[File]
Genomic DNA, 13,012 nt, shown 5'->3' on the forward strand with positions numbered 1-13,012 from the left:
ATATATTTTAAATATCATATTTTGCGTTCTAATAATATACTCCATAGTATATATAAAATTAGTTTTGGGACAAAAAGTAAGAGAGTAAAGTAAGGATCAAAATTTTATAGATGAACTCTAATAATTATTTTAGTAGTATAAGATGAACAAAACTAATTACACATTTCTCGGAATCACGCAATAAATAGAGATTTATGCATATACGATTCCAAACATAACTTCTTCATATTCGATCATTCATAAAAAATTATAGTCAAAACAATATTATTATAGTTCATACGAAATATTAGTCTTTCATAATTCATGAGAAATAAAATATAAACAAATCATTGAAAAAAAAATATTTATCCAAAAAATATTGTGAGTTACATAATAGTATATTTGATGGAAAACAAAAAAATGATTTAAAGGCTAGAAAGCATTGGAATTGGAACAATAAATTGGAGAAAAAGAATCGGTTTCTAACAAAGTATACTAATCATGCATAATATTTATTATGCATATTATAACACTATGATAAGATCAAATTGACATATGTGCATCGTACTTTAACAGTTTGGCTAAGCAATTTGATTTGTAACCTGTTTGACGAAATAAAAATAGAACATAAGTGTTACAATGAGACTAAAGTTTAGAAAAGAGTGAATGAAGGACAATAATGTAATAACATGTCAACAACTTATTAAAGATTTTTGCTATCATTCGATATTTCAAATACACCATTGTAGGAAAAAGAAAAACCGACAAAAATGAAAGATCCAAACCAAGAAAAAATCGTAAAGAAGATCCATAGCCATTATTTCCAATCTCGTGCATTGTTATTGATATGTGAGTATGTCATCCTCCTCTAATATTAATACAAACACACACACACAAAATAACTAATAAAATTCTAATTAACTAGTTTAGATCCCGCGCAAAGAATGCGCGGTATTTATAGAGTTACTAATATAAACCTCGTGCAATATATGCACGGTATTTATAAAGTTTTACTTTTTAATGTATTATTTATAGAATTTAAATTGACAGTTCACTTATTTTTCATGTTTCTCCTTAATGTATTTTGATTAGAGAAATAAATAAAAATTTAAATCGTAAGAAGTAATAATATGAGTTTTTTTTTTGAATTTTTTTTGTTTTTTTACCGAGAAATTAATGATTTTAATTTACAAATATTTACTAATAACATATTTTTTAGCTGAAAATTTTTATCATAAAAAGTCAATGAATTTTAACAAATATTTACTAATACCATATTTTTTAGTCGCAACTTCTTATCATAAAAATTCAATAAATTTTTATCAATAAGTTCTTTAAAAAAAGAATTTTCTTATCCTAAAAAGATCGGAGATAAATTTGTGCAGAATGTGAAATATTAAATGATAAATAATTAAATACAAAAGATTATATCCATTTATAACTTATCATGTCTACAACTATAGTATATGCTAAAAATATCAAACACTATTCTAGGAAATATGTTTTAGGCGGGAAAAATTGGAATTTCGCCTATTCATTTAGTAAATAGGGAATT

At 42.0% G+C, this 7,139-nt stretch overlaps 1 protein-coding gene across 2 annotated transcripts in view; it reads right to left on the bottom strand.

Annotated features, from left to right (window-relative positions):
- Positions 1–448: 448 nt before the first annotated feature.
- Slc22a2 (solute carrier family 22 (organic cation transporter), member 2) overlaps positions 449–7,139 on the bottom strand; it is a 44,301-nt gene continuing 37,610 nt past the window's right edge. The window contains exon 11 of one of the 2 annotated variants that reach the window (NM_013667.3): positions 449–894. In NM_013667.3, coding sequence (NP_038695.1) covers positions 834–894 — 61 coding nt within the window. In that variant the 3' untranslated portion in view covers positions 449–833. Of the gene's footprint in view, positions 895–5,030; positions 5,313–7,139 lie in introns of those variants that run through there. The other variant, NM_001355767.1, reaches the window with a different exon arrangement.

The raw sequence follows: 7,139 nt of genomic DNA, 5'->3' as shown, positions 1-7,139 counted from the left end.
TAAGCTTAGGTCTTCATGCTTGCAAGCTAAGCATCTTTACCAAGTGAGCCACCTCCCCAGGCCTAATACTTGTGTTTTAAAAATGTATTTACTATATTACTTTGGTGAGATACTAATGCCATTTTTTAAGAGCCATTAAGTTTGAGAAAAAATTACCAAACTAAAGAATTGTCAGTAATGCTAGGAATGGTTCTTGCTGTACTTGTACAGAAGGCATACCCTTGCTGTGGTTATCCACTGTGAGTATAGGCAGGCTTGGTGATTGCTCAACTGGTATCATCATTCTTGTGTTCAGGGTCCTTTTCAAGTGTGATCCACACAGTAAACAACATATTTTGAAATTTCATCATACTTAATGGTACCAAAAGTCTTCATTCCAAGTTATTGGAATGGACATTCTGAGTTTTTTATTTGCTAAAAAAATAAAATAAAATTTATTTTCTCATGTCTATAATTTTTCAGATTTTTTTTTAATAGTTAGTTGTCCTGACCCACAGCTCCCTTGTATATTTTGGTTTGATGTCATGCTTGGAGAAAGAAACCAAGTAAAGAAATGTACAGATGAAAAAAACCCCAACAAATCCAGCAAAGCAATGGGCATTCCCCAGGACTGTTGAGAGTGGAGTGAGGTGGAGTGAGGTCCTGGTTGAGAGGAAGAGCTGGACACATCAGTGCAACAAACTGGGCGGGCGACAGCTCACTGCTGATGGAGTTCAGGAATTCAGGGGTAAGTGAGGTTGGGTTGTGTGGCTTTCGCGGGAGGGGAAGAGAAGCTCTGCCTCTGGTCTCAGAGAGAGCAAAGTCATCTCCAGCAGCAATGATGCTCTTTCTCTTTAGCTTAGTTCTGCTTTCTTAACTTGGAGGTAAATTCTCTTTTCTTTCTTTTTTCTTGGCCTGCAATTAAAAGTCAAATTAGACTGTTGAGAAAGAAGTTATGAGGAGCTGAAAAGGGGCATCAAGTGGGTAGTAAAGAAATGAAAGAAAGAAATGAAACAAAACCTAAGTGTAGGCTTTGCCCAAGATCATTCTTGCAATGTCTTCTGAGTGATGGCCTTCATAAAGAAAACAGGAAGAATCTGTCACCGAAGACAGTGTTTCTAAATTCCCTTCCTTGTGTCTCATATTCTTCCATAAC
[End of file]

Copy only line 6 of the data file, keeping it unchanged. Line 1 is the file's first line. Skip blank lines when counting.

- Slc22a2 (solute carrier family 22 (organic cation transporter), member 2) overlaps positions 449–7,139 on the bottom strand; it is a 44,301-nt gene continuing 37,610 nt past the window's right edge. The window contains exon 11 of one of the 2 annotated variants that reach the window (NM_013667.3): positions 449–894. In NM_013667.3, coding sequence (NP_038695.1) covers positions 834–894 — 61 coding nt within the window. In that variant the 3' untranslated portion in view covers positions 449–833. Of the gene's footprint in view, positions 895–5,030; positions 5,313–7,139 lie in introns of those variants that run through there. The other variant, NM_001355767.1, reaches the window with a different exon arrangement.